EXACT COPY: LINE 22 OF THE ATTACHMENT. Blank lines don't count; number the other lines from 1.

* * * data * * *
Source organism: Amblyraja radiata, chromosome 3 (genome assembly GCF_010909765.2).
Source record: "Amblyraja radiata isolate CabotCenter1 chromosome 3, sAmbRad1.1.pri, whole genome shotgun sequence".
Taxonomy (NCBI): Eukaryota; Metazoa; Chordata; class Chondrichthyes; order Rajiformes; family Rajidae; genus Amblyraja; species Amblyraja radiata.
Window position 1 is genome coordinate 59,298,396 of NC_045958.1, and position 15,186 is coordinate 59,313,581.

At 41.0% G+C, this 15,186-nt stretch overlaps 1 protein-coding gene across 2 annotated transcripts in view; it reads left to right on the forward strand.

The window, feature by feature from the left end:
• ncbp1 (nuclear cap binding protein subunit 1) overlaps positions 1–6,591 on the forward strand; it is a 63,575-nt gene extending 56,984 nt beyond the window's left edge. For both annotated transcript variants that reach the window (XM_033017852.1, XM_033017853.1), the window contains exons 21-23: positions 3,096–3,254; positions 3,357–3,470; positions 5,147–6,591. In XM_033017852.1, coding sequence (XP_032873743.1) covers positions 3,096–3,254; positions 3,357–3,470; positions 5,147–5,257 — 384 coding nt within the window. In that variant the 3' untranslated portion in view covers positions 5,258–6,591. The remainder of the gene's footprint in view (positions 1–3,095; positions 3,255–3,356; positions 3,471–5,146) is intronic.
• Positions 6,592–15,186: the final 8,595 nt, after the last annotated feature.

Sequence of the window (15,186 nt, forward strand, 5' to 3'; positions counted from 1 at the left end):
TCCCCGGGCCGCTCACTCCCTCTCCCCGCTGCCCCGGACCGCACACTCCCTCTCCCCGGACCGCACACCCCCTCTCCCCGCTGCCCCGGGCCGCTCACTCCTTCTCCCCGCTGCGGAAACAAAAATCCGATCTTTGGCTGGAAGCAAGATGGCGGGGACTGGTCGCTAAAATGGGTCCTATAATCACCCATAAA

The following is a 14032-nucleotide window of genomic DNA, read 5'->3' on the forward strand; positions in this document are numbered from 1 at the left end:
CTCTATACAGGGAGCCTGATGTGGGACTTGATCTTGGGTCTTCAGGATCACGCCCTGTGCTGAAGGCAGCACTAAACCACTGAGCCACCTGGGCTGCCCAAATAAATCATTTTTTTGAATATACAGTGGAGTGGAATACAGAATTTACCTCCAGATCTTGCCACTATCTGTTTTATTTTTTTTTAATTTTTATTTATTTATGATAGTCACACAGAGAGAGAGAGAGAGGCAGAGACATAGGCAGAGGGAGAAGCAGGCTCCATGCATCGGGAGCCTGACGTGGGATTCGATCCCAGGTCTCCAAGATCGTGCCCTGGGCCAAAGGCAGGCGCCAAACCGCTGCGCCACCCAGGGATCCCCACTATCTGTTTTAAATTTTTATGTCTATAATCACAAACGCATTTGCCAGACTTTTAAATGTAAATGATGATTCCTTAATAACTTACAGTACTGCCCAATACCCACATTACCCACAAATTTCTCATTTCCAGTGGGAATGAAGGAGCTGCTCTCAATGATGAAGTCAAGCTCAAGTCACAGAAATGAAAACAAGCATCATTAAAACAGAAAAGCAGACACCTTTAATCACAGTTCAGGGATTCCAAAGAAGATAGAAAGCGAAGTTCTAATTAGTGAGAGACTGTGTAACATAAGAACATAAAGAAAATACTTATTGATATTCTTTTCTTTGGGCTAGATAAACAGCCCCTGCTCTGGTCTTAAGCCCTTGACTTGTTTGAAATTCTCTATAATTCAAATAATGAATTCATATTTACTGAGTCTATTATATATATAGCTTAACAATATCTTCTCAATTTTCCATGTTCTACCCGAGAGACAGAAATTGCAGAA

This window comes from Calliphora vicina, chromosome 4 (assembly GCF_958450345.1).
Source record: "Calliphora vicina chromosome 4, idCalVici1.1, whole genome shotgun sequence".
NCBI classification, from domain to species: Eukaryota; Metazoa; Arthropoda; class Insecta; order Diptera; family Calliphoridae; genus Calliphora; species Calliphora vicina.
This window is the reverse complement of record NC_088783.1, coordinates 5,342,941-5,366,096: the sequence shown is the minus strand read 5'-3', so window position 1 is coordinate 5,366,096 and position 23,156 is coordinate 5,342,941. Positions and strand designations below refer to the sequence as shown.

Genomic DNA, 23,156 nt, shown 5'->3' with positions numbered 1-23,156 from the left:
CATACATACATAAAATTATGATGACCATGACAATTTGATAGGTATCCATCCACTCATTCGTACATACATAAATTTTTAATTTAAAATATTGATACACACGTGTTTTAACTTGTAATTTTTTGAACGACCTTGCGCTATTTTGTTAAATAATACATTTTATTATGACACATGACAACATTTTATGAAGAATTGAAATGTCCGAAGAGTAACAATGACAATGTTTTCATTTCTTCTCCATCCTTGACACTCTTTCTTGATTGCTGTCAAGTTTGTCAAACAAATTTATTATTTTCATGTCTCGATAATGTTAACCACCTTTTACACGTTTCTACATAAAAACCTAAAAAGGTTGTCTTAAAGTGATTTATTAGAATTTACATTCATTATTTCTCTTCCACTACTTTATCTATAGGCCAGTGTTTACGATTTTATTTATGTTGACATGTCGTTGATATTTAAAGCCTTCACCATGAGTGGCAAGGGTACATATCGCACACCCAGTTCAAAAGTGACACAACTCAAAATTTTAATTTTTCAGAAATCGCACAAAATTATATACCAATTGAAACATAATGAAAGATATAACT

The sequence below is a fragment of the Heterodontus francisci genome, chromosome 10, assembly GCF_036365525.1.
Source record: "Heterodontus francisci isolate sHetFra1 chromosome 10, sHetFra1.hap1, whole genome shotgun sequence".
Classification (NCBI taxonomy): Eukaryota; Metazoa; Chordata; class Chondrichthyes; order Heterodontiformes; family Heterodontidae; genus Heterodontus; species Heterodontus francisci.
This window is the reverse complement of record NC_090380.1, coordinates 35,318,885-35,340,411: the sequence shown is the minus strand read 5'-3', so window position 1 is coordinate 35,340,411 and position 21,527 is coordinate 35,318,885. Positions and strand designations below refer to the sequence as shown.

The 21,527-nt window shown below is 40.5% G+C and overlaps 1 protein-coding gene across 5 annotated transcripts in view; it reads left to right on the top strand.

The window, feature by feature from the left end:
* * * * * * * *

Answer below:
This window is the reverse complement of record NC_090380.1, coordinates 35,318,885-35,340,411: the sequence shown is the minus strand read 5'-3', so window position 1 is coordinate 35,340,411 and position 21,527 is coordinate 35,318,885. Positions and strand designations below refer to the sequence as shown.